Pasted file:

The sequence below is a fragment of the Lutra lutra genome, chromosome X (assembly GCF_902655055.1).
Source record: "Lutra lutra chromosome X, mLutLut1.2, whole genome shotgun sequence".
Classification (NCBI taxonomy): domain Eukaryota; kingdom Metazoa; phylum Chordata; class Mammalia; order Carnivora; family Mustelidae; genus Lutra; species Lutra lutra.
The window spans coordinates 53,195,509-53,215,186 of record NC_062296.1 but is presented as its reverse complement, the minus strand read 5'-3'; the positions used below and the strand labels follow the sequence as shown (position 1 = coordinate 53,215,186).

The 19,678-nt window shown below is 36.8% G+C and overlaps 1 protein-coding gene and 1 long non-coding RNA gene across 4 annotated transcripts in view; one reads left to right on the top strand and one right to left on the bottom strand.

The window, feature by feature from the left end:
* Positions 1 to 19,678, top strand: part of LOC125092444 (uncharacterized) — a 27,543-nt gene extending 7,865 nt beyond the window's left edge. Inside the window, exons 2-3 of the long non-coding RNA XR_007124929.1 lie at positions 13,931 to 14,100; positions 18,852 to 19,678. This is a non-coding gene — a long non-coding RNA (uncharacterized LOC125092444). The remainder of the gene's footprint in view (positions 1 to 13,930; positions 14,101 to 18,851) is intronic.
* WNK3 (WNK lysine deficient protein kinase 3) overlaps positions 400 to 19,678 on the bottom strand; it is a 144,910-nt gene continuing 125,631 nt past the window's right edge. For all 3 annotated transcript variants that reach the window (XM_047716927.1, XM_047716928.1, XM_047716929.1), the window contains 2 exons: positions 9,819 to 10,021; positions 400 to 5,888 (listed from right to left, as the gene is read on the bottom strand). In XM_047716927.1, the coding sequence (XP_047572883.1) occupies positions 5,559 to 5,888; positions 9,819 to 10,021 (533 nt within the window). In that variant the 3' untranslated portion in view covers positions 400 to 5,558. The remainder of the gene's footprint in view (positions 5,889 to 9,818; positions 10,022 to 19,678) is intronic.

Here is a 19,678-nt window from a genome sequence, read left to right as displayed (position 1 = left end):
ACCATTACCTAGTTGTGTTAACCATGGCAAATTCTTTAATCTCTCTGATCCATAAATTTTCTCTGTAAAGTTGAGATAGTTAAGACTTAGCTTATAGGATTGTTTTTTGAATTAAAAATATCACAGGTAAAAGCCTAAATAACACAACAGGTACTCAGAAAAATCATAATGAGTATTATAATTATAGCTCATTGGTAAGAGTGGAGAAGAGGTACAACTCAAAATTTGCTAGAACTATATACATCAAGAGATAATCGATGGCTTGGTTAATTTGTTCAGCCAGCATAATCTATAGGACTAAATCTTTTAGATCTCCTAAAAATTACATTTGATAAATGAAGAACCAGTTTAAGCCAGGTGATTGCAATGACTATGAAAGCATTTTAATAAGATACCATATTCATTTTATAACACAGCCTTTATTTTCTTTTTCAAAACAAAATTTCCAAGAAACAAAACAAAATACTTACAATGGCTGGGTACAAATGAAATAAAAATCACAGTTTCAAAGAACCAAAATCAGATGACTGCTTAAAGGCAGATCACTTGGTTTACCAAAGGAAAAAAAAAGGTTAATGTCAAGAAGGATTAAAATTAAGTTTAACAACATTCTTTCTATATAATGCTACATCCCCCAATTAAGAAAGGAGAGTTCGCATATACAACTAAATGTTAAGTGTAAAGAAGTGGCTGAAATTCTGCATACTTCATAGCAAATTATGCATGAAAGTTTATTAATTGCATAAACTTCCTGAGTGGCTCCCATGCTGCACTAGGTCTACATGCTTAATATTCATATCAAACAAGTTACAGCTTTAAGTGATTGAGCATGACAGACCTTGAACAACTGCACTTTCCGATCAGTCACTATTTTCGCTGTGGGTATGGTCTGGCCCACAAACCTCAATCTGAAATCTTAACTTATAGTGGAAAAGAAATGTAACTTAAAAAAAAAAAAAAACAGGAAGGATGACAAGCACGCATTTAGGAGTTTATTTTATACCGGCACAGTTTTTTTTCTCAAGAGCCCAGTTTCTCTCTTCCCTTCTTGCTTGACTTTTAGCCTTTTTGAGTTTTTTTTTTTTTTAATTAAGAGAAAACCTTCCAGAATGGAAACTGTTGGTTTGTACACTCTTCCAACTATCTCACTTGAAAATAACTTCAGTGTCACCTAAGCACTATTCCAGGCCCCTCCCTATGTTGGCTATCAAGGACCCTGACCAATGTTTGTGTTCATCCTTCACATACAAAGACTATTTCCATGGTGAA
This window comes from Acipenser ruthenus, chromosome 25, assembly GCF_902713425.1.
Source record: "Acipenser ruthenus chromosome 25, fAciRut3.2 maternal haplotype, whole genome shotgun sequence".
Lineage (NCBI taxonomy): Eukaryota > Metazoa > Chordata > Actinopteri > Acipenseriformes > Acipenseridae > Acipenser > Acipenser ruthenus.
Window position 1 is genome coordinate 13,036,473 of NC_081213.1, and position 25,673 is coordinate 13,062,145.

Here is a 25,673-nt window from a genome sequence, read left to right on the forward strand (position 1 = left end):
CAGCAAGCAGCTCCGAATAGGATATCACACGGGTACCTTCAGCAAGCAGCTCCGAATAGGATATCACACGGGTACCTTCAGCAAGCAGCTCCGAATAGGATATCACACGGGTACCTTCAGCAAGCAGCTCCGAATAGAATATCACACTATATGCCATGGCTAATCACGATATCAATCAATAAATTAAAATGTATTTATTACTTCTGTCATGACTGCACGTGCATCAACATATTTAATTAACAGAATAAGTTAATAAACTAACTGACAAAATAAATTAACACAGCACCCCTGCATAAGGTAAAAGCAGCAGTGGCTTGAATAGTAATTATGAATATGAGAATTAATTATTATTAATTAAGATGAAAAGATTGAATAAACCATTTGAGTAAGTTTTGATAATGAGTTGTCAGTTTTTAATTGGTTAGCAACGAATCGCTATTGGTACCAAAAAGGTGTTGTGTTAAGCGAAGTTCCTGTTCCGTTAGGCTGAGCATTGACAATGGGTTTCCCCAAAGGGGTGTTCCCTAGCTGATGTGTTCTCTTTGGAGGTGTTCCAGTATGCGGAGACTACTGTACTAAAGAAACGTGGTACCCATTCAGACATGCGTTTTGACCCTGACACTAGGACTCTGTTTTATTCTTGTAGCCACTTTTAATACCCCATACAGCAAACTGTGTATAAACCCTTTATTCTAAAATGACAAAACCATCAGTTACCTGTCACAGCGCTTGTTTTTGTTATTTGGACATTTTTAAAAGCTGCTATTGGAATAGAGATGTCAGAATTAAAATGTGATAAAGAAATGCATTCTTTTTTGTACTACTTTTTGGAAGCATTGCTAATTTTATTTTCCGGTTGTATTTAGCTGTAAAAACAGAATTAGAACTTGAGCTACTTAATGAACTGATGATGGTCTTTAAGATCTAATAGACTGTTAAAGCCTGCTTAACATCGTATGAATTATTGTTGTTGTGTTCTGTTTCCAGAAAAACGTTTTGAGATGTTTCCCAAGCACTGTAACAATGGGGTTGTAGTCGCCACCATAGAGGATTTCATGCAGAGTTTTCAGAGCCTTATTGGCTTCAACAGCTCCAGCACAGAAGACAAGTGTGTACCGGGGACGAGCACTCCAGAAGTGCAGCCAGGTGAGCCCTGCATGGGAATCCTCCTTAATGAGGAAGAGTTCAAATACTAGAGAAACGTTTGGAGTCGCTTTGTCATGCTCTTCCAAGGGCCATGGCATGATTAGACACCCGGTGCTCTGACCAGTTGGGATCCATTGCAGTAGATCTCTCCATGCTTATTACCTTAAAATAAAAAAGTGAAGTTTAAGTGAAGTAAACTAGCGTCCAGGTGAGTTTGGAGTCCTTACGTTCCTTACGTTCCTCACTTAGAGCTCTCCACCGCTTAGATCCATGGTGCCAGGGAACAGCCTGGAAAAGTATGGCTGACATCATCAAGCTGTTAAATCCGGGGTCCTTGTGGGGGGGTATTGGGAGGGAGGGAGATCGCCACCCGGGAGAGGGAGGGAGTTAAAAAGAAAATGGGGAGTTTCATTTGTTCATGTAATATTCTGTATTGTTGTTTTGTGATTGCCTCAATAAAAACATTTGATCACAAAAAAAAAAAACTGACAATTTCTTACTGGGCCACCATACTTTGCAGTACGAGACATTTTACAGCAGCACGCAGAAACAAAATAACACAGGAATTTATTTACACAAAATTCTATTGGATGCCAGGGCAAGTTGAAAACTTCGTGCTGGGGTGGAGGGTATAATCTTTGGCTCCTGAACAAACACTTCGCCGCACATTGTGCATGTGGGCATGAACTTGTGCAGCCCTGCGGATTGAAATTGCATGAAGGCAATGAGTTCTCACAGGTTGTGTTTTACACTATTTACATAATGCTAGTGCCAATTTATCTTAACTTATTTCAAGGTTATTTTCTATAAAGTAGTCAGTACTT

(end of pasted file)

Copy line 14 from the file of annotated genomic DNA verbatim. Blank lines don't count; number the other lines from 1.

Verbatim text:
Window position 1 is genome coordinate 13,036,473 of NC_081213.1, and position 25,673 is coordinate 13,062,145.